Columnist Carl Kline: Conservatives wrong to weaponize the term ‘woke’


For some months now, I wake up at the same time. It may vary by 15 minutes, or less. But I can be laying on my side, sound asleep, back to the clock; and all of a sudden wake up; turn to look at the clock, and am constantly surprised at my internal alarm. It woke me up again.

I learned somewhere in English grammar class that the correct usage of the word was wake, woke, waked. Woke meant that my eyes were now open! Woke was usually spoken with the word “up!” I was no longer going to be in a prone position, but I’d be swinging my legs off the bed and moving into the day. Snooze time was over!

The word “woke” has been used in African American communities for at least a couple of generations to describe an awareness of social and racial injustice. It’s an awareness that something is built into the systems of our society that is racist, and not equitable. It is also a call to action! Don’t go back to sleep! Swing those legs out of the bed and move into the work of the day.

These days the word “woke” has been weaponized. It’s used against those who would like to see our country wake up to the flaws of our past and correct the inequities of the present. It’s especially used as a “dog whistle,” for those who enjoy white privilege and wish to protect it at all costs. The critics of being “woke” are especially concerned that their children not be exposed to “wokeness.” They don’t want their children’s sleep to be interrupted by alarms from others, aware of our social problems.

I have to admit, there are days when I would just as soon stay in bed a bit longer. And there are days in this South Dakota winter when I will get up for a few minutes, go to the bathroom, then get under the warm covers again, for just a few more minutes. I’m not about to beat myself up because I’m not always as awake and ready to go as I should be. It’s the same with wokeness. I’m not always as active as I might be.

But it’s hard to understand how one can stand by and watch the beating of a Rodney King or a Tyre Nichols, and not be awake to unnecessary police violence against black people. King and Nichols made the news in different decades, some 30 years apart. Yet there doesn’t seem to be much improvement in how law enforcement handles their racial interactions.

I’m speaking about this from the position of one who is awake to social and racial inequality. I’ve seen it! I acknowledge it! I found myself testifying against police violence against black folks years ago in Massachusetts! I recognize my own white privilege!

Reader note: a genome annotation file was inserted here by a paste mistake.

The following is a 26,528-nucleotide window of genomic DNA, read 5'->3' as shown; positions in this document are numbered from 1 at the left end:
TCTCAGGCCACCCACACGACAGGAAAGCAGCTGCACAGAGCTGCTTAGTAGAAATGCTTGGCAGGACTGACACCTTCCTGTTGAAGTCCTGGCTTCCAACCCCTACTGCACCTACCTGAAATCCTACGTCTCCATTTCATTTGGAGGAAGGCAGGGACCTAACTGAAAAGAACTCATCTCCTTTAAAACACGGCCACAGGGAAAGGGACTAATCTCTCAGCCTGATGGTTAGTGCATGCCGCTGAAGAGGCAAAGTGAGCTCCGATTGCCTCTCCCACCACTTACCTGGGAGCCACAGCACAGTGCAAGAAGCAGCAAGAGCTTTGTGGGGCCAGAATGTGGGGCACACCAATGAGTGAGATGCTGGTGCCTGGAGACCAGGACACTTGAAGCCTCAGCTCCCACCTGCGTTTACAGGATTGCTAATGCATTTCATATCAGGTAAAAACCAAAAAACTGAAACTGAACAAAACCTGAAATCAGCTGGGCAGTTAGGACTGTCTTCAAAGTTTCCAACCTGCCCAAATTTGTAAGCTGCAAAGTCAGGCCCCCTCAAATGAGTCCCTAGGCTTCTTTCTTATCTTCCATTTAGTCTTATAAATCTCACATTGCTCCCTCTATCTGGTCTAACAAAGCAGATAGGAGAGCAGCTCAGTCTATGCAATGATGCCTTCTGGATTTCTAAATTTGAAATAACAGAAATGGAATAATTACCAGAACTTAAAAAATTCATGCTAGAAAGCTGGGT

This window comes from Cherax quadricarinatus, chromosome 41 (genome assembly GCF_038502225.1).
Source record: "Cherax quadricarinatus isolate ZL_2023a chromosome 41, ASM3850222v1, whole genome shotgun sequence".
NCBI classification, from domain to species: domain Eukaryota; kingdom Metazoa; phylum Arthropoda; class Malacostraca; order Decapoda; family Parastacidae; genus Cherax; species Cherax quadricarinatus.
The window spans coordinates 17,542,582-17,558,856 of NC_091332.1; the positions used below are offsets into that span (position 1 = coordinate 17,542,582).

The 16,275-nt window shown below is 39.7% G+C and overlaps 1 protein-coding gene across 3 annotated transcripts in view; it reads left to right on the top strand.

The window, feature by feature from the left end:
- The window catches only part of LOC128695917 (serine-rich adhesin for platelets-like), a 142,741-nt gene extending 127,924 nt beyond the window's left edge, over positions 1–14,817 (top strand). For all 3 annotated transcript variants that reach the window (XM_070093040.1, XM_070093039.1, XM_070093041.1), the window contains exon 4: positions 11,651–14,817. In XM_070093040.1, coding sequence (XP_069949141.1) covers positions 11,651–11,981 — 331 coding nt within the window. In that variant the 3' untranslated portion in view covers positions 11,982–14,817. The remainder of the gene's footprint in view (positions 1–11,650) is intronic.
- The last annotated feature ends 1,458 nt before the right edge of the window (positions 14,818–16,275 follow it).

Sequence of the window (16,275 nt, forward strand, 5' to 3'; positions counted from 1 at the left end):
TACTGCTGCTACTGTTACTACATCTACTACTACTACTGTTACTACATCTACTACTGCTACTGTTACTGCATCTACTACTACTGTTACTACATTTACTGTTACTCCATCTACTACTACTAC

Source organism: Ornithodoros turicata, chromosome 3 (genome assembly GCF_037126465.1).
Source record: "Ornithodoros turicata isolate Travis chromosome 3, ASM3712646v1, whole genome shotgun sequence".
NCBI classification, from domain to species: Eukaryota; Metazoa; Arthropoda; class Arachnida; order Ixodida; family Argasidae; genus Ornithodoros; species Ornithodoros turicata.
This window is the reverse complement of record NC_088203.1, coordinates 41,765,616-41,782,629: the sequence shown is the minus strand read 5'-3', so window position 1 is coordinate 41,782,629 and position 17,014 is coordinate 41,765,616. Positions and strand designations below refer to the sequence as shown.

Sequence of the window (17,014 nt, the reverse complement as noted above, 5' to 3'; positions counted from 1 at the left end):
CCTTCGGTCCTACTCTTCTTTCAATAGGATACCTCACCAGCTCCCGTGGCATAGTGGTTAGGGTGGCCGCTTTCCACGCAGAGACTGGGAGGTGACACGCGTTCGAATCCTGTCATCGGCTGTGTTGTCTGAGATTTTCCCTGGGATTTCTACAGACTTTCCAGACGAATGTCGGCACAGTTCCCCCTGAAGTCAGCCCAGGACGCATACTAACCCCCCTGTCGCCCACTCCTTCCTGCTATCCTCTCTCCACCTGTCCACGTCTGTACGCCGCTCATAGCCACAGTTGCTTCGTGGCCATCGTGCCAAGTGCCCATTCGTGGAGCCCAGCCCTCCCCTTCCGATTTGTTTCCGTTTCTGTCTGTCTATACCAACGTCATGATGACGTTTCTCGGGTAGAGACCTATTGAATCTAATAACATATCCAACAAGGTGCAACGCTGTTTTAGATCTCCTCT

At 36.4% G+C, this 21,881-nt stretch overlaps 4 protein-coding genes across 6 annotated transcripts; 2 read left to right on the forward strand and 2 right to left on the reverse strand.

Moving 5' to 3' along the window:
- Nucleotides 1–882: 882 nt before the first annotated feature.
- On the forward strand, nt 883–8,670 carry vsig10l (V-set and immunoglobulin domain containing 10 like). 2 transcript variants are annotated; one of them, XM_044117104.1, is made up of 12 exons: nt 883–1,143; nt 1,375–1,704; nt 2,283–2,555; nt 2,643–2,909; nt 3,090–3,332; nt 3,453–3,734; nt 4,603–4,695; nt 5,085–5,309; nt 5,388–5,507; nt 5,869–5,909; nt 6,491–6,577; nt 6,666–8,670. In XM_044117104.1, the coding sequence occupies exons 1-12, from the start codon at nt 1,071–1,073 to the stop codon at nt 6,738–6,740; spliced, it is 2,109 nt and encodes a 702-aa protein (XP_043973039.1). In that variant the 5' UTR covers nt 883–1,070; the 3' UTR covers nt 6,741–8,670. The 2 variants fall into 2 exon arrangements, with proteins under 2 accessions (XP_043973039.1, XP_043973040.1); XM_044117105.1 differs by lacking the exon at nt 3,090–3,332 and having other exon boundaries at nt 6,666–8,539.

What I try to understand is the position of those who are so adamant against “wokeness.” One possibility is they prefer hiding under the covers. Why get up? They have retired from any activity to better the human condition. They prefer their slumber. Some, we might say, are “conked out.”

Some may find ideas of social justice and equality so threatening to their power and privilege they have to attack it as a path to their own survival. This seems to be behind the plans and paths chosen by so many political figures of our day. Governor DeSantis of Florida seems to represent this position best. In a 2021 speech he said, “What you see now with the rise of this woke ideology is an attempt to really delegitimize our history and to delegitimize our institutions, and I view the wokeness as a form of cultural Marxism. They really want to tear at the fabric of our society.”

Another possibility people are troubled by looking at social and racial inequities is denial, based on ignorance or fear. There are certainly those who are so sheltered from the larger world they hardly know there are other races; have never met someone of a different cultural or ethnic background. They most likely learn little of racial reality and relationship in their schools, either. I remember taking a program in creative conflict resolution to a rural South Dakota country school. One of the teachers there became irate that I would suggest there might be racial concerns in their classrooms, with both white and Indian students.

Some prefer to shelter in the dark of ignorance as a way of avoiding the difficulties and challenges of interrupting, and trying to change, long held social patterns and human interactions. They prefer their freedom to live simply and ignore the complicated.

In one of his poems, the Persian poet Rumi writes: “The breeze at dawn has secrets to tell you. Don’t go back to sleep.” He encourages us, whatever our predisposition, “Be woke!”